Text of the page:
Suhail Al Mazroui, the UAE’s energy minister, presented the new Emirati energy strategy this week at the World Future Energy Summit (WFES) in Abu Dhabi.
Speaking today at a WFES panel titled “meeting the UAE’s renewable energy targets”, the minister said his country had decided that 44% of the installed power capacity in 2050 will come from renewable energies. Nuclear energy, green gas and clean coal will contribute a further 6%, 38% and 12% respectively, said the energy minister, who highlighted that fossil-based energy technologies are becoming also cleaner.
The state will be the off-taker of the generated electricity, said Al Mazroui at another WFES presentation earlier this week. However, all future investments, for both renewable and conventional power plants, will need to come through private investors, requiring about US$ 190 billion of investment, he added.
Equally interesting was Al Mazroui’s note that the UAE government understands that fossil fuel subsidies are a barrier to the market’s development, thus the government has started gradually removing the subsidies for diesel and gasoline.
The UAE government has decided to allow the renewable energies to compete in the energy market, but similarly apart from energy system sustainability, the government is also concerned about affordability of the electricity prices, Al Mazroui told the WFES.
Decreasing cost is PV’s greatest strength
Compared to other nations, said the minister, UAE was slow in designing an energy strategy that addresses renewable energy development. This is because we wanted to make sure that the new policy strategy is shaped from the bottom-up, taking into consideration all stakeholders’ viewpoints. He did accept though, that the rapidly decreasing costs of renewable energy technologies, most notably solar PV, were also a trigger for the UAE’s shift towards a new energy strategy.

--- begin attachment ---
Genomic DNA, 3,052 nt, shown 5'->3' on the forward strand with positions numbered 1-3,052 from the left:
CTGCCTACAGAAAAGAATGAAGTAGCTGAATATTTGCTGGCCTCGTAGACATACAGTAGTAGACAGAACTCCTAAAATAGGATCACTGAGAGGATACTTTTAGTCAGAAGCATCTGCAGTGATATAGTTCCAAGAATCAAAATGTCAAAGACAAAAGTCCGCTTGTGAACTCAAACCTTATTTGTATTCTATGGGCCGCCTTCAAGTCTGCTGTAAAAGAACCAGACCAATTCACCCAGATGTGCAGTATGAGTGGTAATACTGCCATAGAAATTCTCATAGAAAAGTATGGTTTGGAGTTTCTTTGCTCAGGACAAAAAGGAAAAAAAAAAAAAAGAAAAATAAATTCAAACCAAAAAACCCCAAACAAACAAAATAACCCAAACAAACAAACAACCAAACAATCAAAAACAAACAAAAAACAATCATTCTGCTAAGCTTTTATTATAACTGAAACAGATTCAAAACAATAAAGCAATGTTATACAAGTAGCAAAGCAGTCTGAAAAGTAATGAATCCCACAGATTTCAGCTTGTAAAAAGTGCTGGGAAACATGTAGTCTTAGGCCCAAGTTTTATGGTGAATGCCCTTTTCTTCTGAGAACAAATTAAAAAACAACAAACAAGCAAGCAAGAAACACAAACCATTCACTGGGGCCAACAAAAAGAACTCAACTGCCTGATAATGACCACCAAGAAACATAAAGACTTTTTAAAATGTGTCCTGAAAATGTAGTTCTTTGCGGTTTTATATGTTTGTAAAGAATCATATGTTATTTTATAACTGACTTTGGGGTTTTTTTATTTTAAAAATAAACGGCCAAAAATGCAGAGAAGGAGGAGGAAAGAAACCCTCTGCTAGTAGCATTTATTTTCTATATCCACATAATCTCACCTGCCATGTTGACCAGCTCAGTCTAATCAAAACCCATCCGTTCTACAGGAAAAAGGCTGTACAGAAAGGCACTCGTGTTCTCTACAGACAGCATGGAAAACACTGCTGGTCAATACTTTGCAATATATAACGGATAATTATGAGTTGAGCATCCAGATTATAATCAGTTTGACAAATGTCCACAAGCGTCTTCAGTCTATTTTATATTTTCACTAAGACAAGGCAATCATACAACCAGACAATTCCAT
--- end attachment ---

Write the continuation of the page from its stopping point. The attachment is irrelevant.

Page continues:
Dubai is the UAE’s most active emirate
Speaking with various stakeholders on the WFES’ grounds as well as attending the UAE-related seminars, pv magazine understand’s that Dubai is the most active Emirate concerning progress towards a decentralized energy system.
Saeed Mohammed Al Tayer, Dubai’s Electricity and Water Authority CEO, told the WFES today that Dubai set its own strategy to diversify its energy mix in 2015. Based on this, the emirate will generate 25% of its electricity from renewables.
However, this is only one part of the activity currently taking place in Dubai, said Al Tayer. Dubai has set a smart grid initiative, which includes a smart meter roll out and at least 100 EVs chargers being already installed in the city.
Recently, the Dubai Electricity and Water Authority signed memorandum of understandings (MoUs) with start-up companies to test systems combining solar and storage in households and businesses, tracking their use and performance.
It is very positive that the Dubai institutions are working towards an integrated system approach, although the downside is that such efforts are set to remain only experimental, because the country’s very cheap electricity price does not encourage consumers to consider alternative options. Rooftop PV does not have any chance of being commercialized in the UAE, unless a fundamental re-design of the electricity tariff policy is undertaken.